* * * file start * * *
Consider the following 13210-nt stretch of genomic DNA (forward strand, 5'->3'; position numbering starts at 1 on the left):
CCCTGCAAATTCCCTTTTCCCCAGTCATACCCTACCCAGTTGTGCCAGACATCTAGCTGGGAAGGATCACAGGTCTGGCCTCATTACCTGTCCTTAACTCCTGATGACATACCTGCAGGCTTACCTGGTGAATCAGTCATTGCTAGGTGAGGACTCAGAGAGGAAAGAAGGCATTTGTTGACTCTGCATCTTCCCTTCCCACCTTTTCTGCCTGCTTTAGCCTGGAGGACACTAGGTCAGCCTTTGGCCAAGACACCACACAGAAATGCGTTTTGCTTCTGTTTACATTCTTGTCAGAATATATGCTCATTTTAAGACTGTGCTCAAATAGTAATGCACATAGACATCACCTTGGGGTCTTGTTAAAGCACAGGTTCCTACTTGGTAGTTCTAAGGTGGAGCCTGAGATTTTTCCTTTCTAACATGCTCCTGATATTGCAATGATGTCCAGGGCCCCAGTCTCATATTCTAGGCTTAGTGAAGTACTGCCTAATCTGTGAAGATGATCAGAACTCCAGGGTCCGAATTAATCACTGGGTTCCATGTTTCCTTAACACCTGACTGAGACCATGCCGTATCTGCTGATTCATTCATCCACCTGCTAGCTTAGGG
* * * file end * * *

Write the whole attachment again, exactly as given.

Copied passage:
Consider the following 13210-nt stretch of genomic DNA (forward strand, 5'->3'; position numbering starts at 1 on the left):
CCCTGCAAATTCCCTTTTCCCCAGTCATACCCTACCCAGTTGTGCCAGACATCTAGCTGGGAAGGATCACAGGTCTGGCCTCATTACCTGTCCTTAACTCCTGATGACATACCTGCAGGCTTACCTGGTGAATCAGTCATTGCTAGGTGAGGACTCAGAGAGGAAAGAAGGCATTTGTTGACTCTGCATCTTCCCTTCCCACCTTTTCTGCCTGCTTTAGCCTGGAGGACACTAGGTCAGCCTTTGGCCAAGACACCACACAGAAATGCGTTTTGCTTCTGTTTACATTCTTGTCAGAATATATGCTCATTTTAAGACTGTGCTCAAATAGTAATGCACATAGACATCACCTTGGGGTCTTGTTAAAGCACAGGTTCCTACTTGGTAGTTCTAAGGTGGAGCCTGAGATTTTTCCTTTCTAACATGCTCCTGATATTGCAATGATGTCCAGGGCCCCAGTCTCATATTCTAGGCTTAGTGAAGTACTGCCTAATCTGTGAAGATGATCAGAACTCCAGGGTCCGAATTAATCACTGGGTTCCATGTTTCCTTAACACCTGACTGAGACCATGCCGTATCTGCTGATTCATTCATCCACCTGCTAGCTTAGGG